At Tuesday night’s board of education meeting, Superintendent Mark McNeill presented a power point slide to the board of where the district stands. All numbers are estimates because it’s so early in the school year. The power point is also attached to this Patch article.
This year they projected they’ll need to close a $3.5 million budget gap to get under the 2 percent tax levy cap. No decisions have been made and everything below are options and estimates the school is discussing.
To sum up, with the projected course of the Nanuet schools under the tax levy cap:
- Programs and class sizes will be maintained
- There may be a grade reconfiguration of K-5
- Possible reduction in transportation costs by changing building schedules
- Additional cuts
- Reserves will be used to reduce the levy
- Actions will be required
- Decrease number of teachers
- Increase class sizes
- Eliminate programs
- Reserves will be depleted to reduce the levy
- Significant further reduction in staff and elimination of programs
- No reserves
Nanuet Patch will be going into detail on each of these topics in a series of articles in the following days. In previous Patch articles, McNeill:
- Reviewed the last two budget years
- Broke down the budget numbers
“This is going to be year two of the tax levy limit. We need to look at how we can preserve instruction programs and class sizes,” said McNeill.
School administrators have been brainstorming different ideas and strategies on how to tackle the $3.5 million budget gap. The following have been proposed:
- Reconfiguration of K-5
- Reduce Transportation
- Additional cuts
- Apply reserves to reduce the levy
Reserves needed ($3,551,543-$1,080,000) $2,471,543
Reconfiguration of K-12
“This (2 percent tax levy limit) is where developing next year’s budget is a different ballgame from the past years, but we want to keep the same strategy (of maintaining programs and class sizes).”
Reconfiguration of K-5 will allow the schools to make personnel changes that will result in cost savings of about $800,000.
One question that was asked was if there would be enough room for K-3 at Miller Elementary.
"We will have the room, it will put a burden on Miller. Miller at one point had (well more than 700) students. This will bring us up to 650 students. That’s going to be a lot," said McNeill. "Miller will be loaded, but if not that, then it’s right to class size."
In the past, Miller housed up to 749 students, said Betsy Smith, Miller Principal.
Board Member Sarah Chauncey asked why move fifth graders to Highview.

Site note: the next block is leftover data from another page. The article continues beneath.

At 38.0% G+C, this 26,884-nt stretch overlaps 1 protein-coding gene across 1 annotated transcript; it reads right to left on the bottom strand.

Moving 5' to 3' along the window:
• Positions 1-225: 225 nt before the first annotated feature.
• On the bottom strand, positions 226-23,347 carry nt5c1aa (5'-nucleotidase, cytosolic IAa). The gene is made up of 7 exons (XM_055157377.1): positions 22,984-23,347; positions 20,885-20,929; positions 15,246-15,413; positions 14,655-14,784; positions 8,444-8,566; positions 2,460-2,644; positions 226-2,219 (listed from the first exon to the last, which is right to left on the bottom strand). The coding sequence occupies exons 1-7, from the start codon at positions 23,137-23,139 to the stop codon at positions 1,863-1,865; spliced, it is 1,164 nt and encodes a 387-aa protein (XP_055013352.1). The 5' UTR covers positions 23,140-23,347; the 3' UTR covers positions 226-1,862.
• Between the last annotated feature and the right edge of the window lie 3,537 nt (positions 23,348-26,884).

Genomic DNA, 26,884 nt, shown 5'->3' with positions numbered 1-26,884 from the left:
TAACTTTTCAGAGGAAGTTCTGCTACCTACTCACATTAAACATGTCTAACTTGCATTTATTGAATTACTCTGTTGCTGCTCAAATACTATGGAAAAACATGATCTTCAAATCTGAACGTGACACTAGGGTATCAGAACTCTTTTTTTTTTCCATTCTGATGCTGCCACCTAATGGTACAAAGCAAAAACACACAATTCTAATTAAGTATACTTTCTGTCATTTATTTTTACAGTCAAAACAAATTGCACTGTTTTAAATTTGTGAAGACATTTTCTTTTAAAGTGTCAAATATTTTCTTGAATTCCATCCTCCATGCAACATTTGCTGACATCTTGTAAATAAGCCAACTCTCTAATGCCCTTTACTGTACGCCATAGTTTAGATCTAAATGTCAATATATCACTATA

"One of the reasons is that fifth grade is departmentalized. Another is special ed; if you have a 3-grade building as opposed to a 4-grade building, you would have much fewer teachers because (you wouldn’t need more to handle) that age range," said McNeill adding that state law says a special education teacher can only be trained and used for a 3-grade range.
"We can save on special education costs. We can save on the different schedules. There are other personnel moves that are associated with the grade reconfiguration that are dependent on the schedule. There are individuals that will be affected so we need to be very sensitive with this issue
"These are very early estimates," said Sions.
“This is a very difficult statement to make because we’re talking about teachers, employees, this is their livelihood, their career,” said McNeill. “In this situation where we have a legislation that says ‘2 percent + your revenue, and that’s your cap.’ What this means for Nanuet is a budget gap of $3.5 million. We have too look to see how and where we can make this up. There’s no educational rational being presented here.”
He and the other board members are not happy with what the tax levy limit has and will force them to do because in the past, they could build the programs first and then the budget. However, the cap means that they have to put the budget in front of programs, class sizes and education quality, in order to stay under the cap.
Chauncey asked if the empty Barr MS rooms can be used to rent out to BOCES. McNeill answered that they're going to return to the board with ideas for the surplus rooms.
“We think we can tweak $200,000 more (from the $3.5 million budget gap),” said McNeill. This reduction in transportation by changing building schedules will affect the elementaries.
Miller and Highview are currently bused at the same time. With this change, they would be staggered so one would be bused first and the other would be bused second.
“We can eliminate a few more buses this way.”
Last year, to save on busing, a very similar move was made.
The district was on a 2-tier bus system which uses 24 buses for the high school and middle school and 18 buses for Highview and Miller elementaries. However, start/end times for Barr and NHS was staggered, eliminating an unnecessary round of busing.
Check back with Nanuet Patch later today and tomorrow for more on the meeting’s discussions on reserves and possible future changes in staff, programs and class sizes.